For 16-year-olds with 2,560 euros (US$3,375) to spare, this Malaguti should be your dream ride!
Pic: Motoblog

Every year, Malaguti launch these very cool looking racer-rep scooters and this year’s offering is the Phantom F12R Bayliss Limited Edition, built to celebrate Troy Bayliss’ last world championship victory in World Superbikes. With its 50cc liquid-cooled engine, multifunction dashboard with digital LCD display, CVT transmission and 13-inch wheels shod with fat, sticky tyres, we guess this scooter would be a dream come true for 16-year-olds. For the slightly more elderly, here's a riding impression of Bayliss' championship winning Ducati 1098R...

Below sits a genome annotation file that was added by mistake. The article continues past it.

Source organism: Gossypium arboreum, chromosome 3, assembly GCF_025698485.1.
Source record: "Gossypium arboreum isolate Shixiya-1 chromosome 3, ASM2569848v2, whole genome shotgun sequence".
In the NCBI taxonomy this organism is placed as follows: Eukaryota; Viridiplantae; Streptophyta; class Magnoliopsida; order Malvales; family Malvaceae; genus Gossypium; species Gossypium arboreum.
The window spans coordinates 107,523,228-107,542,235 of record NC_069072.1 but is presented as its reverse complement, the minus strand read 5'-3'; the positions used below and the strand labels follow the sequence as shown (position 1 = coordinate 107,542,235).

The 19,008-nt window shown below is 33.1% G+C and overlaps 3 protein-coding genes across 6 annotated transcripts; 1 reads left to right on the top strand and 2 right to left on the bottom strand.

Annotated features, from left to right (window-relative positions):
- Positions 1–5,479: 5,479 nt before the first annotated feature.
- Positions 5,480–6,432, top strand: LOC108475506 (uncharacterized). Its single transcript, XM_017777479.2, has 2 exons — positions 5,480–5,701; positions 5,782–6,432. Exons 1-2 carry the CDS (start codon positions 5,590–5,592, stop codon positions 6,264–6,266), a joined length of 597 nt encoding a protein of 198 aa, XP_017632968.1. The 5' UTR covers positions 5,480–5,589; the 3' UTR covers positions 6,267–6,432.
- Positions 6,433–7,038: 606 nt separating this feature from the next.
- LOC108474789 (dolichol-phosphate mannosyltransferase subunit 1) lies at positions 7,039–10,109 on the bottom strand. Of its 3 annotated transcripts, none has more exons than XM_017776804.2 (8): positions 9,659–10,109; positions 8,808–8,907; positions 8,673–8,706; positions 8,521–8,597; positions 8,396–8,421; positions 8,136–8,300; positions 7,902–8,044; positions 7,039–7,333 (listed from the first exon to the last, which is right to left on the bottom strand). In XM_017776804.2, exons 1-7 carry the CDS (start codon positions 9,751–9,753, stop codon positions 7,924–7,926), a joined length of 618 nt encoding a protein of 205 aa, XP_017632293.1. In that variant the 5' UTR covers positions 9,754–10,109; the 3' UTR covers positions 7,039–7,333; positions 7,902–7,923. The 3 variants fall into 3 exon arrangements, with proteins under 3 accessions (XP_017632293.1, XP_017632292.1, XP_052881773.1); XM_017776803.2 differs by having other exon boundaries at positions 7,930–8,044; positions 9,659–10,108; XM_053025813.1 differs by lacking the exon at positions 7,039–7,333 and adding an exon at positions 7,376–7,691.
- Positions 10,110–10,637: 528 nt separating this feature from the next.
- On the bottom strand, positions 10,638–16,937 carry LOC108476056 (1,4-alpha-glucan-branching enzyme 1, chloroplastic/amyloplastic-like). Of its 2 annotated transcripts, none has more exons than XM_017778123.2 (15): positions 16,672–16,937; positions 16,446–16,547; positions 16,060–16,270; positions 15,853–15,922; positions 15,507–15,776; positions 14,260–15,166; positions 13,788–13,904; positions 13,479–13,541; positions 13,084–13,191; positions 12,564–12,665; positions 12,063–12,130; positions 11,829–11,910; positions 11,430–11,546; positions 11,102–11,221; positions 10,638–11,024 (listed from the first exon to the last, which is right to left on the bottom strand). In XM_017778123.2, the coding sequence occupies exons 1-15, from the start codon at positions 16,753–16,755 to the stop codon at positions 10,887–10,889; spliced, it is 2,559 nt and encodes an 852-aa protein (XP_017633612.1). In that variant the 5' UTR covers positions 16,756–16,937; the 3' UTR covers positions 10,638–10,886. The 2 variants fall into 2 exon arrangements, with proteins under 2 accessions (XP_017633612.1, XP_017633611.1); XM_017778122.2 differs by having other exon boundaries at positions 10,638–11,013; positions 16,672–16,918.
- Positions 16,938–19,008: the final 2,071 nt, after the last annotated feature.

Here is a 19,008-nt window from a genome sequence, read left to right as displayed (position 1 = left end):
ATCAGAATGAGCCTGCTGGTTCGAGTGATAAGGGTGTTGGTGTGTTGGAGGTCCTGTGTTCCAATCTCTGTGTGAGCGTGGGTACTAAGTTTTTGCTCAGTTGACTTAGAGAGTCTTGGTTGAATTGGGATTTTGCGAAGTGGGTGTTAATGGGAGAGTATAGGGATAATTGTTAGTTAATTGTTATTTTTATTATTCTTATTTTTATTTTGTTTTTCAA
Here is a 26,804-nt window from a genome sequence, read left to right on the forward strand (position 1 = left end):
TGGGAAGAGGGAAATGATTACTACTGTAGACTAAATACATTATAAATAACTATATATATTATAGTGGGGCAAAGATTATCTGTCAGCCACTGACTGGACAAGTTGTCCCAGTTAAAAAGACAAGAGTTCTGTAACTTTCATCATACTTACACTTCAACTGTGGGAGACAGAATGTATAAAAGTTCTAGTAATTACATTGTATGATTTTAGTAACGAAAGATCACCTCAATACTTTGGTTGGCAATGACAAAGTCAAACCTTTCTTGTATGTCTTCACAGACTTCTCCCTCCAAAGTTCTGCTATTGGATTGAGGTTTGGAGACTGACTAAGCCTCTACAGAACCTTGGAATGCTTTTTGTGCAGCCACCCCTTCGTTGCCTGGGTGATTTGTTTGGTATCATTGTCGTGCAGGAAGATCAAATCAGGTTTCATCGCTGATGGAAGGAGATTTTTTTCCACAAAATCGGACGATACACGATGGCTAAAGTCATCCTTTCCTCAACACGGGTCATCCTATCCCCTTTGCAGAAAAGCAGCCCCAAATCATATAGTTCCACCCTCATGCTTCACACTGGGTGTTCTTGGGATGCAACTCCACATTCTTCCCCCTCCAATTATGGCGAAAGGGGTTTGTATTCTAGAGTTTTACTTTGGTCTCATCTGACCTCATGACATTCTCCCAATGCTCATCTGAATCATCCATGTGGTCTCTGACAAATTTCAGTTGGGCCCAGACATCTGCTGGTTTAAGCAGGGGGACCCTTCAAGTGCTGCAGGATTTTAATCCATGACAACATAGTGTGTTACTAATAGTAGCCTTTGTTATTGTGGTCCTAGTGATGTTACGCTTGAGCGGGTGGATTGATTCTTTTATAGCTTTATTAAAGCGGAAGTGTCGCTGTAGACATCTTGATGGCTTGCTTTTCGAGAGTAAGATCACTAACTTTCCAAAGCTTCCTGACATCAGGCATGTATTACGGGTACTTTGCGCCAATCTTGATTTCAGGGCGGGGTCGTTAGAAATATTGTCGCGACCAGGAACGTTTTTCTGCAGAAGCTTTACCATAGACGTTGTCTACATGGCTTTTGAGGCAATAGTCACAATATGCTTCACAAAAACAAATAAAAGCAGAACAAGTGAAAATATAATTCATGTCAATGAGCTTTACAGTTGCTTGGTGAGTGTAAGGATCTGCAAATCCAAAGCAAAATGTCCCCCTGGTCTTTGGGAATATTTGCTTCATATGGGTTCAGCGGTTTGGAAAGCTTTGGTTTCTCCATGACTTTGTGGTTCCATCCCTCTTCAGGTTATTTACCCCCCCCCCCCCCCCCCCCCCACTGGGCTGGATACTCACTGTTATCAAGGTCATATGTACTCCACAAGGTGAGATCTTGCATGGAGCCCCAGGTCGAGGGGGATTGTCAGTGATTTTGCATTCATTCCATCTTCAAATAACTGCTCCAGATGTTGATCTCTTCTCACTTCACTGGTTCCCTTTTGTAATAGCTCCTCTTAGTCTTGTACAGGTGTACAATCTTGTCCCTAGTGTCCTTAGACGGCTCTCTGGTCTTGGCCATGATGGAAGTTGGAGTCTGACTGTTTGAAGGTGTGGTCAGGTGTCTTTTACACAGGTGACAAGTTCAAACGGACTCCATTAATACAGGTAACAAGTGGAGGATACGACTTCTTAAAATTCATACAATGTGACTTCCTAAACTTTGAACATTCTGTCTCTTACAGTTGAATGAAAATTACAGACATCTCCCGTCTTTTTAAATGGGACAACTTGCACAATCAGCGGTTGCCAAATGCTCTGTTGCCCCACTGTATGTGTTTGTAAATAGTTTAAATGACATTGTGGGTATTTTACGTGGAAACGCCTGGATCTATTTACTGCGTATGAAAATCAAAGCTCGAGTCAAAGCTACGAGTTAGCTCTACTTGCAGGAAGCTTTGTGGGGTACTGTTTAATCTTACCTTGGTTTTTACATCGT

2009 Yamaha MT-01 SP launched


The 2009 Yamaha MT-01 SP is all about 'Kodo'...


The MT-01 has always been a bit… dull? So Yamaha are trying to remedy that now, with a limited-edition SP version. Yes, the company has launched the 2009 MT-01 SP, which gets a few extra bits and pieces to spice things up a bit. The engine is still the same 1,670cc v-twin, which produces 90 horsepower at 4,750rpm and 150Nm of torque at 3,750 revs. Wet weight is 265 kilos.

On to the new bits – the MT-01 SP gets a 43mm USD Öhlins fork and adjustable Öhlins rear shock. The bike rides on 17-inch wheels, which now wear 120/70 (front) and 190/50 (rear) Pirelli Diablo Rosso rubber. According to Yamaha, all these changes provide ‘a more intense experience of ‘Kodo,’ a Japanese expression for soul beat, pulsation or the external expression of latent power.’ Er… yeah, well, whatever. We’d still take the 2009 R1.

Elsewhere today: For those who'd rather have a Yamaha V-Max, here's the hottest 'Max ever...!

Saturday, March 28, 2009

CAF-E: Tim Cameron’s supercharged hybrid motorcycle concept